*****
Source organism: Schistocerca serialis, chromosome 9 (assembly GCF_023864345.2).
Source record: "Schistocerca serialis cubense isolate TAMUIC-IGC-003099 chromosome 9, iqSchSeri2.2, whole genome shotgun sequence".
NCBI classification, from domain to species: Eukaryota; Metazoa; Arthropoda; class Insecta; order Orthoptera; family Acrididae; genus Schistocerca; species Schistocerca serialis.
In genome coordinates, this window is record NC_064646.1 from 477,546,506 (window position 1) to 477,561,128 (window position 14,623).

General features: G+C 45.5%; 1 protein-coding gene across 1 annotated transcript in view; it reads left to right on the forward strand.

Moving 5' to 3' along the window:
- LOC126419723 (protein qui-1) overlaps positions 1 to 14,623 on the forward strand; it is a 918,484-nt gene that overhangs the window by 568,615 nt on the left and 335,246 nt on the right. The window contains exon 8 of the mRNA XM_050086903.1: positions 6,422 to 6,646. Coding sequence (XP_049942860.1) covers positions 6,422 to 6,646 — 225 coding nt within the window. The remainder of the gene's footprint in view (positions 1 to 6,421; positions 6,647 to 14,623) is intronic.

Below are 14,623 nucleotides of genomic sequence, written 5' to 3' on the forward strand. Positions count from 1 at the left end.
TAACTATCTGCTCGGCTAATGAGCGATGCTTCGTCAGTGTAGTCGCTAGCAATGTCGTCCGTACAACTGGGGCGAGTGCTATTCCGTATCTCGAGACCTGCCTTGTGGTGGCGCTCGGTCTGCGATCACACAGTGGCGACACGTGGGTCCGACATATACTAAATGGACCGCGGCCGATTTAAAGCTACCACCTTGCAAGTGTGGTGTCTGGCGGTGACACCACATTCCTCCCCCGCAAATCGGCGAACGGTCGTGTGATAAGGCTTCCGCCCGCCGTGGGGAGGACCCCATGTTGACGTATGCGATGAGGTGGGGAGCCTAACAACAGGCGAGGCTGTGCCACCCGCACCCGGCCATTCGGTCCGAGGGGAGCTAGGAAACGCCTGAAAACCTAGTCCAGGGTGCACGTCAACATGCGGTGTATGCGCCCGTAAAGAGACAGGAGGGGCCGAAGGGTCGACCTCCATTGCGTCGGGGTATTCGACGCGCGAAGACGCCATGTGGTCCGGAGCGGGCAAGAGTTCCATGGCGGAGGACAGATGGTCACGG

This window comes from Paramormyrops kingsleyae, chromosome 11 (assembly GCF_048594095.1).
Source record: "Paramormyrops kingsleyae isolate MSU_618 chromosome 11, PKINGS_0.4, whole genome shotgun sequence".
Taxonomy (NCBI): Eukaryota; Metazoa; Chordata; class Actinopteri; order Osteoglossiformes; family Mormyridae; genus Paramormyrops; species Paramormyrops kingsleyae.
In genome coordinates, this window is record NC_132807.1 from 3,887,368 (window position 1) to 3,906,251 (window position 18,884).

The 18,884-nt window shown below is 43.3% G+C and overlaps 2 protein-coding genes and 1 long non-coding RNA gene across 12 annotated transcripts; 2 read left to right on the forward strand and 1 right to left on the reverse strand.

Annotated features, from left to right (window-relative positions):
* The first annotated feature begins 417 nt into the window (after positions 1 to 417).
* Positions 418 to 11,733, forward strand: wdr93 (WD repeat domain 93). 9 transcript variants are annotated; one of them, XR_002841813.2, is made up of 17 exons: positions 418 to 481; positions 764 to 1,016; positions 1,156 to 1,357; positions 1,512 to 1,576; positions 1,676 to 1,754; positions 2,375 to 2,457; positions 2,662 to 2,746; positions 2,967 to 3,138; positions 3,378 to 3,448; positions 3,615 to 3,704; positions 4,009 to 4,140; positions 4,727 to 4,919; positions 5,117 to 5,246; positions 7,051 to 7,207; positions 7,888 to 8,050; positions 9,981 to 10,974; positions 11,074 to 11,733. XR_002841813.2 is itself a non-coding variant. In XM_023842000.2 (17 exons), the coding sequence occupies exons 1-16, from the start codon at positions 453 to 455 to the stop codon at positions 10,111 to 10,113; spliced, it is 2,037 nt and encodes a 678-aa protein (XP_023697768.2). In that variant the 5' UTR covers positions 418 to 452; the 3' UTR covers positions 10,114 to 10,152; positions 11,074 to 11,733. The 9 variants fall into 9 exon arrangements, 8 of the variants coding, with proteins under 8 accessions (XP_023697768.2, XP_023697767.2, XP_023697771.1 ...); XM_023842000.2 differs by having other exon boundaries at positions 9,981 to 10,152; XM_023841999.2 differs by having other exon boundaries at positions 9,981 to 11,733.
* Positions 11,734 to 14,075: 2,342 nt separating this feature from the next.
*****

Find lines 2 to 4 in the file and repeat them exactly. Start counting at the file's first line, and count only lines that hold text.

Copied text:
Source record: "Schistocerca serialis cubense isolate TAMUIC-IGC-003099 chromosome 9, iqSchSeri2.2, whole genome shotgun sequence".
NCBI classification, from domain to species: Eukaryota; Metazoa; Arthropoda; class Insecta; order Orthoptera; family Acrididae; genus Schistocerca; species Schistocerca serialis.
In genome coordinates, this window is record NC_064646.1 from 477,546,506 (window position 1) to 477,561,128 (window position 14,623).